Category Archives: Lisa’s Story

Good Will Driving

It was a Friday afternoon, I was headed downtown for an event, and I was standing at the bus stop silently cursing myself for leaving the house at 3:00 p.m. instead of 2:55.

See, in my neighbourhood, those five little minutes make a very big difference. At 2:55, you can count on a bus to stop for you. You can trust you’ll be accommodated fairly comfortably while riding said bus.

At 3:00, however, you enter the twilight zone. Instantly, you’re competing for bus real estate with hordes of students freshly dismissed from four area schools. At this point, there’s no guarantee that any of the passing buses will stop or have room for you. If a sympathetic driver does let you squeeze on, you’re resigned to standing as thinly as possible amid a crush of loudly gossiping adolescents, each one wearing a school backpack the approximate size and weight of a Toyota Corolla.

The truth is, I like teenagers. I happen to have one and I used to be one. I enjoy their enthusiasm, and I admire their energy. One can only hope that the driver who is forced to transport a busload of tightly packed teens feels the same way, instead of dreading the portion of her route that takes her past hundreds of waiting students, and resenting the part of her job that compels her to pick them up. One can only hope she sees their charm.

On this day, though, it was the driver who was charming. As the bus ride came to an end she got on the loudspeaker and made this unexpected but endearing announcement: “Okay, folks, we’re just pulling into the subway station. You’ve been a great bunch. So enjoy your day, and have great weekend.”

How did the kids respond? These are enthusiastic people, don’t forget. Naturally, they rewarded the driver with a round of applause.

Positivity all around. I love those kinds of rides.

BusCrowded

By comparison, this bus is practically deserted.

Prejudice, Pooh

I have something to confess. I’m a poopist. Yes, I am guilty of discrimination against poops.

Doggy poops, that is. Specifically, I am prejudiced when it comes to choosing when and where I pick them up.

It goes without saying that I pick up after my own dog. But, you know, not everyone picks up after theirs. And therein lies the opportunity to do a good deed, as I’ve written in previous blog posts.

Because I’m a poopist, and also kind of squeamish, I don’t collect every neglected steamer that I see. I take a lot of walks, and trust me, I see plenty. Especially since I got my prescription glasses updated.

But I’m selective. When the dog droppings are far from my house, when they’re on the properties of people I’ve never met, when they’re not close to garbage bins (hence extending the length of time I’ll be required to hold onto the malodorous collection bag), most of the time the über-ick factor seems to outweigh any urge to do good.

But when I notice a poop pile near my house, when I personally know the neighbour who lives there (and let’s face it, we also know which neighbour is the one who’s not picking up), I don’t hesitate. I clean that nasty stuff off my friend’s front lawn faster than you can say, “Sit, Ubu, sit!”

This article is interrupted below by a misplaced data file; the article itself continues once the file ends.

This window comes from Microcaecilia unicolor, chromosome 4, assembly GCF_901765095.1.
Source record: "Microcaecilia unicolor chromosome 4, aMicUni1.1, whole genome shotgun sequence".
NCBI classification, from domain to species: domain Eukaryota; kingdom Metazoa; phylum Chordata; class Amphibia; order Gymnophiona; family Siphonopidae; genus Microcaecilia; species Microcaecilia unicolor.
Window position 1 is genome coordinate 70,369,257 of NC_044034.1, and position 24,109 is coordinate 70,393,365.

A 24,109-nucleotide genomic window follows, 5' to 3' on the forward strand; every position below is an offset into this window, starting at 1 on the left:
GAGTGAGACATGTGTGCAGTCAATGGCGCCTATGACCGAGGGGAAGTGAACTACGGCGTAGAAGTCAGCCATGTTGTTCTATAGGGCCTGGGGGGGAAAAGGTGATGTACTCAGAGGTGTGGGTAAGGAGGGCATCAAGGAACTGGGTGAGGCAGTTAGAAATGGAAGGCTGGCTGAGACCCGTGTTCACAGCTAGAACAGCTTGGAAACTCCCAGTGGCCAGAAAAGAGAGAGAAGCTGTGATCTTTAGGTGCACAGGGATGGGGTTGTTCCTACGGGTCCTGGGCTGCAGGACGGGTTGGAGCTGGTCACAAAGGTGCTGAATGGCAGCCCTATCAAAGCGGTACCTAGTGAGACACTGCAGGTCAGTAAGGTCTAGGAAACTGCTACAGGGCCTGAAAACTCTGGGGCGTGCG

I feel guilty for disregarding so much of life’s waste. But we all have our limits. And we probably shouldn’t be measuring our self-worth in terms of what we aren’t doing, but by what we are doing. I’m sometimes picking up neighbourhood poops. I’m sometimes doing people favours. I’m sometimes donating to charity. And sometimes I’m absorbed instead by a good book, a great glass of wine and my favourite spot on the couch.

Can you relate?

DogGuilty

I didn’t do it…”  (Photo by Photostock/FreeDigitalPhotos.net)

A Touch of Magic

Everyone loves a good mystery. Years ago, my husband and I booked tickets to see a well-reputed magician. It’s not that I’m a huge aficionado of this entertainment genre, but the event happened to be bundled with a fabulous lunch – and for that, I will fall hard.

Now dear hubs, as many of you know, uses a wheelchair. And one of the mostly weird and occasionally wonderful ways in which this detail impacts on our social life has to do with theatre seating. We don’t sit where we choose; we sit where we’re put. Once in a while, the designated wheelchair seating area turns out to be prime real estate. That’s a party. More often, though, it’s in the fringes. Off-off-off Broadway, if you will. On this particular occasion, we were made to sit up front but on the extreme periphery of spectators – at such an awkward angle relative to the stage, in fact, that we were able to discern all the magic behind the magic. We saw through all the smoke, mirrors and sleights of hand whose success depended on a very specific audience viewing angle.

Sure, it was interesting. Mystery solved. But it also spoiled the magic.

In a way, that’s how I felt last week when I finally discovered the identity of one considerate, yet perpetually mysterious, neighbour. Long-time readers of this blog may remember “The Case of Citizen Stealth.” This story centered on a certain unknown, unnamed individual in my community who regularly retrieved our garbage bins from the curb for us after they’d been emptied on pick-up day. From my seat at the computer I’d hear the big plastic bins being shuffled and moved, but I never saw anything, never caught anyone in the act. And I always wondered which of my countless kind neighbours could take the credit for this good deed.